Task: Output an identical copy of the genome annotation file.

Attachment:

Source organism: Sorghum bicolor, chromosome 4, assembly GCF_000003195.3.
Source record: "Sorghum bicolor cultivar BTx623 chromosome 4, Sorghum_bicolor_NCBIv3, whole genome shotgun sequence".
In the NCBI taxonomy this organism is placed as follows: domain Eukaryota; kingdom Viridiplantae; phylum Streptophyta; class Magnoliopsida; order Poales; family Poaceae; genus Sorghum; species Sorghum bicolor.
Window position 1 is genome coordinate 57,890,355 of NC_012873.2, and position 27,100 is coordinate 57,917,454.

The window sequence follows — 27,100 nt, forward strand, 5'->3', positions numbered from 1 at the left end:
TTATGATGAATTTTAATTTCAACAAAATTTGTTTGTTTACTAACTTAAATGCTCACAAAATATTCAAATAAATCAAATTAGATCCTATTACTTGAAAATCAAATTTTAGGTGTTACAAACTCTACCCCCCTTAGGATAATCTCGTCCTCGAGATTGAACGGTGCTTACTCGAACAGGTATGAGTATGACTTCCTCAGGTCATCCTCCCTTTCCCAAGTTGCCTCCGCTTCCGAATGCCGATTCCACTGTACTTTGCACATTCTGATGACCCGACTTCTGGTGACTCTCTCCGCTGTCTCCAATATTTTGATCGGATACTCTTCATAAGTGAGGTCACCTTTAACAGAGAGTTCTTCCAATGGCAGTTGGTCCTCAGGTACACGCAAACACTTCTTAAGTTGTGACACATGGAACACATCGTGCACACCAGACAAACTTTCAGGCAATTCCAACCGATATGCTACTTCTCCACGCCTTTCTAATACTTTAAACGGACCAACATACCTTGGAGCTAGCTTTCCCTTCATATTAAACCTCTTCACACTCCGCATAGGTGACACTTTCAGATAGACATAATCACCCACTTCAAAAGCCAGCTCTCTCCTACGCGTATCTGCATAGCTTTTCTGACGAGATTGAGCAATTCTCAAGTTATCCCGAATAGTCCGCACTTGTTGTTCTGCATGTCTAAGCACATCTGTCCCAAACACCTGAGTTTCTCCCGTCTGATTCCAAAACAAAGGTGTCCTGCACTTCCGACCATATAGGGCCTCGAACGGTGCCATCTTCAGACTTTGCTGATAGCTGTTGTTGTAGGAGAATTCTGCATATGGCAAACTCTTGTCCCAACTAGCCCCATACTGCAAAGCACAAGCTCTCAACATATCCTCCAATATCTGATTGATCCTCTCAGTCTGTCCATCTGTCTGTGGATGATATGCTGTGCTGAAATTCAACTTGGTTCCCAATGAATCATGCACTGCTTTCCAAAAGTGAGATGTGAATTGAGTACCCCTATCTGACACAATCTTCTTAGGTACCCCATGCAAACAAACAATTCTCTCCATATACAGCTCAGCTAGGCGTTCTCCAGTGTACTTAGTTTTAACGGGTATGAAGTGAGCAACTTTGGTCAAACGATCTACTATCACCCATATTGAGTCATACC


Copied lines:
Source organism: Sorghum bicolor, chromosome 4, assembly GCF_000003195.3.
Source record: "Sorghum bicolor cultivar BTx623 chromosome 4, Sorghum_bicolor_NCBIv3, whole genome shotgun sequence".
In the NCBI taxonomy this organism is placed as follows: domain Eukaryota; kingdom Viridiplantae; phylum Streptophyta; class Magnoliopsida; order Poales; family Poaceae; genus Sorghum; species Sorghum bicolor.
Window position 1 is genome coordinate 57,890,355 of NC_012873.2, and position 27,100 is coordinate 57,917,454.

The window sequence follows — 27,100 nt, forward strand, 5'->3', positions numbered from 1 at the left end:
TTATGATGAATTTTAATTTCAACAAAATTTGTTTGTTTACTAACTTAAATGCTCACAAAATATTCAAATAAATCAAATTAGATCCTATTACTTGAAAATCAAATTTTAGGTGTTACAAACTCTACCCCCCTTAGGATAATCTCGTCCTCGAGATTGAACGGTGCTTACTCGAACAGGTATGAGTATGACTTCCTCAGGTCATCCTCCCTTTCCCAAGTTGCCTCCGCTTCCGAATGCCGATTCCACTGTACTTTGCACATTCTGATGACCCGACTTCTGGTGACTCTCTCCGCTGTCTCCAATATTTTGATCGGATACTCTTCATAAGTGAGGTCACCTTTAACAGAGAGTTCTTCCAATGGCAGTTGGTCCTCAGGTACACGCAAACACTTCTTAAGTTGTGACACATGGAACACATCGTGCACACCAGACAAACTTTCAGGCAATTCCAACCGATATGCTACTTCTCCACGCCTTTCTAATACTTTAAACGGACCAACATACCTTGGAGCTAGCTTTCCCTTCATATTAAACCTCTTCACACTCCGCATAGGTGACACTTTCAGATAGACATAATCACCCACTTCAAAAGCCAGCTCTCTCCTACGCGTATCTGCATAGCTTTTCTGACGAGATTGAGCAATTCTCAAGTTATCCCGAATAGTCCGCACTTGTTGTTCTGCATGTCTAAGCACATCTGTCCCAAACACCTGAGTTTCTCCCGTCTGATTCCAAAACAAAGGTGTCCTGCACTTCCGACCATATAGGGCCTCGAACGGTGCCATCTTCAGACTTTGCTGATAGCTGTTGTTGTAGGAGAATTCTGCATATGGCAAACTCTTGTCCCAACTAGCCCCATACTGCAAAGCACAAGCTCTCAACATATCCTCCAATATCTGATTGATCCTCTCAGTCTGTCCATCTGTCTGTGGATGATATGCTGTGCTGAAATTCAACTTGGTTCCCAATGAATCATGCACTGCTTTCCAAAAGTGAGATGTGAATTGAGTACCCCTATCTGACACAATCTTCTTAGGTACCCCATGCAAACAAACAATTCTCTCCATATACAGCTCAGCTAGGCGTTCTCCAGTGTACTTAGTTTTAACGGGTATGAAGTGAGCAACTTTGGTCAAACGATCTACTATCACCCATATTGAGTCATACC